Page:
“Popular perception looks for simplicity. Hence, the archivist is the person who looks after archives, retrieving the papers or files. The librarian is the person behind the loans desk or putting books on shelves. The sound archivist or film archivist does not yet, perhaps, present so obvious or distinctive an image.”
– Audiovisual Archiving: Philosophy and Principles, Ray Edmondson, UNESCO report, 2004
“Librarians and archivists are experts at project management. They routinely process groups of materials in selection, processing, cataloging, and preservation workflows.”
– Stephen Chapman, Harvard University Library
“[On Processing] …Both computational foundations and processing activities have endured, but other platforms, tools, and infrastructures have also developed to support curation, analysis, editing, and modeling. These depend upon the basic building blocks of digital activity: digitization, classification, description and metadata, organization, and navigation.”
– Anne Burdick, Johanna Drucker, Peter Lunenfeld, Todd Presner and Jeffrey Schnapp, Digital_Humanities
“Maybe my passion is nothing special, but at least it’s mine.”
– Tove Jansson, Travelling Light
The Heart of It
We live in an age when “archive” is a hot word. The fever, the buzzword, is exciting for someone who has committed their professional years to being an archivist. But what role does an archivist have, especially when s/he is also a historian or an artist, a writer? Sure, archivists (not only librarians!) can point out some “cool stuff,” and perhaps now more than ever the term “archivist” has a bit more cachet. What is less recognizable is that they can be sought out to assist others in their research, rather than simply act as curators or rigid guardians of our cultural heritage. Know a filmmaker who needs assistance finding material in the South? Send him/her my way.
My personal approach to history and cultural studies is interdisciplinary. American Studies enriched my understanding of our visual cultural which, in turn, helped me immensely as a professional; and my professional training itself combined film/television history, information science, and archival practice. Consequently, my aim is to help promote and contextualize archival audiovisual materials as primary historical and cultural documents to laymen and practitioners in other disciplines beyond film and media studies — meaning the students, exhibit curators, artists, and the general public. There are many methods to employ, thus, it circles back to an interdisciplinary approach that comes so natural to me.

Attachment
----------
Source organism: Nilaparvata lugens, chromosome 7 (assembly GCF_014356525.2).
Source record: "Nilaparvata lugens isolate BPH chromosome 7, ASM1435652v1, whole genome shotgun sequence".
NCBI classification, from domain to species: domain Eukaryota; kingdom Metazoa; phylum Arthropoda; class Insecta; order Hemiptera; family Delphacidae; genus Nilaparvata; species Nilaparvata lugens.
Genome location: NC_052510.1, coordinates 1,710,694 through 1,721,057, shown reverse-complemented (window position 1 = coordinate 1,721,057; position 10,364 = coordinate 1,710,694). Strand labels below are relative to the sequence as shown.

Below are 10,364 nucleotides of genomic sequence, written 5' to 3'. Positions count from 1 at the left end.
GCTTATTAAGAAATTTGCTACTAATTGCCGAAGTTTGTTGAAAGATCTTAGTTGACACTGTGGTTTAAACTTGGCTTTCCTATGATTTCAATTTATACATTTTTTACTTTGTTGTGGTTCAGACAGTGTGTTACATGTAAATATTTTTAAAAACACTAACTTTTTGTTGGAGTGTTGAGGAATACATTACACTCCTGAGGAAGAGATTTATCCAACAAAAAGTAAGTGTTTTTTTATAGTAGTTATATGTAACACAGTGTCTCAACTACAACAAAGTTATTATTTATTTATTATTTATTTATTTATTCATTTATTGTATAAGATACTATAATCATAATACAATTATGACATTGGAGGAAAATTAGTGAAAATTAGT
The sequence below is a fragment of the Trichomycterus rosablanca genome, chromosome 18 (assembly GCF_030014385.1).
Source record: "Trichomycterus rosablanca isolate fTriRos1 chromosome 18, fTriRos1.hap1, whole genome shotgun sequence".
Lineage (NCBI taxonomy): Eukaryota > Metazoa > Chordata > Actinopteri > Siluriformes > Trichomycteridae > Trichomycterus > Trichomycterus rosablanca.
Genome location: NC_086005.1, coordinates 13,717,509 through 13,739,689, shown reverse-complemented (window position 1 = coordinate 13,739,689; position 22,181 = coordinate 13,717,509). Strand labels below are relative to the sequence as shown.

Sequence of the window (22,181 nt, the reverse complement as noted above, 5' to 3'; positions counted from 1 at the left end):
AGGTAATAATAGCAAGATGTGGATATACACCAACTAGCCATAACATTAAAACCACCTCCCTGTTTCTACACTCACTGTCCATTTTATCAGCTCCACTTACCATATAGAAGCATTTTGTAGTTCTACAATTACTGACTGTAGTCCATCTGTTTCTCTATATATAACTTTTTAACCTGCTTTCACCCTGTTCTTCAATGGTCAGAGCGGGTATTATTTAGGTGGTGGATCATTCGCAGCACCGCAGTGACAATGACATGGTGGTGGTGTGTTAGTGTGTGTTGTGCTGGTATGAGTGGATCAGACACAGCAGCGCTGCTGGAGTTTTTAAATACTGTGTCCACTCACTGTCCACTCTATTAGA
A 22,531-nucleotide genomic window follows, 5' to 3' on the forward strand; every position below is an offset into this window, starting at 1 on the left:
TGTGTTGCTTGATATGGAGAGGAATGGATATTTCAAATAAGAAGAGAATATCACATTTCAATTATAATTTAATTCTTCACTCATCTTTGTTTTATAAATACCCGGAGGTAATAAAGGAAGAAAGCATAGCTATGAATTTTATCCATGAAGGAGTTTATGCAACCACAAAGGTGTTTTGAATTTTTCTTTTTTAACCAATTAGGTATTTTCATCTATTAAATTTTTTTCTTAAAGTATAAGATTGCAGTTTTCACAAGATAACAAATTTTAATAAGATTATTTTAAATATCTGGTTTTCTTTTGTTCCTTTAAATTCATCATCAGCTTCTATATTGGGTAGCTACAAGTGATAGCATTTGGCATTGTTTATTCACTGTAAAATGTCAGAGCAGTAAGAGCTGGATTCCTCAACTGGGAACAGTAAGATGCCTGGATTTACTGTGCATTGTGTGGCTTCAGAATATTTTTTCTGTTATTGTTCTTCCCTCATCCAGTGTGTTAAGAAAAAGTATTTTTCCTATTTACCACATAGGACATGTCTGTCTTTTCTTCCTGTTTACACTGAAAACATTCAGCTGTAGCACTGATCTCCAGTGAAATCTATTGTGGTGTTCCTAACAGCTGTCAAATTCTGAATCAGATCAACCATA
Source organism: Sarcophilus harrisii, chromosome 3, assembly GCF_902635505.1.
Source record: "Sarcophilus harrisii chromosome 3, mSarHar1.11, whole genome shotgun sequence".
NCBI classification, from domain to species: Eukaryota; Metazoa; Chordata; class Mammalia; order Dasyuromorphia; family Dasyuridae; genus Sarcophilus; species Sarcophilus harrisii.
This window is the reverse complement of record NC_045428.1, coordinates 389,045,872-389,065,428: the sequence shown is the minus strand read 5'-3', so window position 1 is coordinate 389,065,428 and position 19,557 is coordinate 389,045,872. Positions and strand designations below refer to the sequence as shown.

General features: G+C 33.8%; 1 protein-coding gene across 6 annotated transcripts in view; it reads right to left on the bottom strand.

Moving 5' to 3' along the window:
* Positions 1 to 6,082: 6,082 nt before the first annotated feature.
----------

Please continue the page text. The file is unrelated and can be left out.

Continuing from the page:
Current projects include “Show Your Work” that will explore and illustrate archivists’, librarians’ and researchers’ labor inherent in documentary works, and I am doing my dissertation on one-time female travel expert for Shell Oil, Carol Lane.
Experience & Education
I begin my journey as a PhD student in American Studies in Fall 2016 at The University of North Carolina at Chapel Hill.
I earned my M.A. in Moving Image Archive Studies at the University of California, Los Angeles, and my B.A. in American Studies (Visual Studies/Art Practice) from the University of California, Berkeley.
I was trained to be an audiovisual archivist and cataloguer; and most recently have been finding much pleasure in my roles as a freelance archival footage and image researcher for documentary filmmakers, and a content services consultant. I co-developed and implemented this exhibit and related film screening about on Raleigh-based nontheatrical filmmaker O.B. Garris at North Carolina State University (NCSU); and co-taught a graduate seminar “Film and the Archive” at NCSU that covered a history of media archives and research skills. For over five years I was an audiovisual archivist/cataloguer at The Arthur and Elizabeth Schlesinger Library for the History of Women in America at Harvard University, where I processed audiovisual collections; chaired and co-programmed a yearly film series; curated audiovisual kiosks for exhibits; and contributed audio and video (edited clips and wrote text) social media posts to the library’s blog, Facebook page, and relevant Wikipedia articles.
95% of the audiovisual materials I have processed or researched have been unpublished, non-fiction or non-theatrical (home movies, oral histories, event coverage, interviews, and advertising.)
Reaching back eleven years in the field, I worked for Discovery Communications as a Library Information Specialist (mostly involving technical metadata and traffic coordination), the Women In Film Foundation in Los Angeles as a fellow, and have interned or volunteered as a descriptive cataloguer, collections processor, curator, and researcher for a number of archives including the UCLA Film & Television Archive, Academy Film Archive, the Pacific Film Archive, and the State Archives of North Carolina.
I have also presented at numerous conferences and symposia on issues encompassing improving access to moving image materials, public/cable access television history, a local Raleigh filmmaking couple, women in advertising, and women’s history in America generally. I have published short pieces in the journal, The Moving Image, and a chapter on privacy and home movies in the forthcoming Amateur Movie Making: Aesthetics of the Everyday in New England, 1915-1960 (2017).
For more specifics see Professional Experience and more via the menu above.
CONTACT: msdollman [at] gmail.com